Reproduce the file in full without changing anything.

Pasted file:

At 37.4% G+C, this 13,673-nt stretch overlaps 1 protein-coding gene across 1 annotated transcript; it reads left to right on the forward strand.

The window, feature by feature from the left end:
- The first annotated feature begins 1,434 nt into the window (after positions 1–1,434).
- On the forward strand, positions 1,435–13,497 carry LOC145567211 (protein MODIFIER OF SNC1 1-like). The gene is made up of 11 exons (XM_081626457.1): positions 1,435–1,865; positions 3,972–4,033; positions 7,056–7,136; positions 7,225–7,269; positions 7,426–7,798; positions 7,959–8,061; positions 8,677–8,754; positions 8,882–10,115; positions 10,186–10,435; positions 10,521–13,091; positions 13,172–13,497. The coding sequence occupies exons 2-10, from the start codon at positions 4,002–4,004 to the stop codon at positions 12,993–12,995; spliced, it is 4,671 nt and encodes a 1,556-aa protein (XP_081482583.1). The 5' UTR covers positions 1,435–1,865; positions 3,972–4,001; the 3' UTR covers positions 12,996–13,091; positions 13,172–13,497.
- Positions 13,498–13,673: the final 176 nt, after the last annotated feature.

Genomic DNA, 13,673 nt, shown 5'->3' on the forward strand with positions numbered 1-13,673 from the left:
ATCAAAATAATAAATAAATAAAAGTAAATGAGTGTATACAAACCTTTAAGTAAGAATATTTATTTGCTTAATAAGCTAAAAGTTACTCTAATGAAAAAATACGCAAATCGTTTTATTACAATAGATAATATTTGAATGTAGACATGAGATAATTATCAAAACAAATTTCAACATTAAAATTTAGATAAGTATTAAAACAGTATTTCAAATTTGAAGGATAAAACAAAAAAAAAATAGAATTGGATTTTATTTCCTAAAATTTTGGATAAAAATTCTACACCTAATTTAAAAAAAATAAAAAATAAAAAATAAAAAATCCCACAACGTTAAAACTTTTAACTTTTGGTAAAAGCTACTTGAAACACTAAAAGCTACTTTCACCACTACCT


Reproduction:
At 37.4% G+C, this 13,673-nt stretch overlaps 1 protein-coding gene across 1 annotated transcript; it reads left to right on the forward strand.

The window, feature by feature from the left end:
- The first annotated feature begins 1,434 nt into the window (after positions 1–1,434).
- On the forward strand, positions 1,435–13,497 carry LOC145567211 (protein MODIFIER OF SNC1 1-like). The gene is made up of 11 exons (XM_081626457.1): positions 1,435–1,865; positions 3,972–4,033; positions 7,056–7,136; positions 7,225–7,269; positions 7,426–7,798; positions 7,959–8,061; positions 8,677–8,754; positions 8,882–10,115; positions 10,186–10,435; positions 10,521–13,091; positions 13,172–13,497. The coding sequence occupies exons 2-10, from the start codon at positions 4,002–4,004 to the stop codon at positions 12,993–12,995; spliced, it is 4,671 nt and encodes a 1,556-aa protein (XP_081482583.1). The 5' UTR covers positions 1,435–1,865; positions 3,972–4,001; the 3' UTR covers positions 12,996–13,091; positions 13,172–13,497.
- Positions 13,498–13,673: the final 176 nt, after the last annotated feature.

Genomic DNA, 13,673 nt, shown 5'->3' on the forward strand with positions numbered 1-13,673 from the left:
ATCAAAATAATAAATAAATAAAAGTAAATGAGTGTATACAAACCTTTAAGTAAGAATATTTATTTGCTTAATAAGCTAAAAGTTACTCTAATGAAAAAATACGCAAATCGTTTTATTACAATAGATAATATTTGAATGTAGACATGAGATAATTATCAAAACAAATTTCAACATTAAAATTTAGATAAGTATTAAAACAGTATTTCAAATTTGAAGGATAAAACAAAAAAAAAATAGAATTGGATTTTATTTCCTAAAATTTTGGATAAAAATTCTACACCTAATTTAAAAAAAATAAAAAATAAAAAATAAAAAATCCCACAACGTTAAAACTTTTAACTTTTGGTAAAAGCTACTTGAAACACTAAAAGCTACTTTCACCACTACCT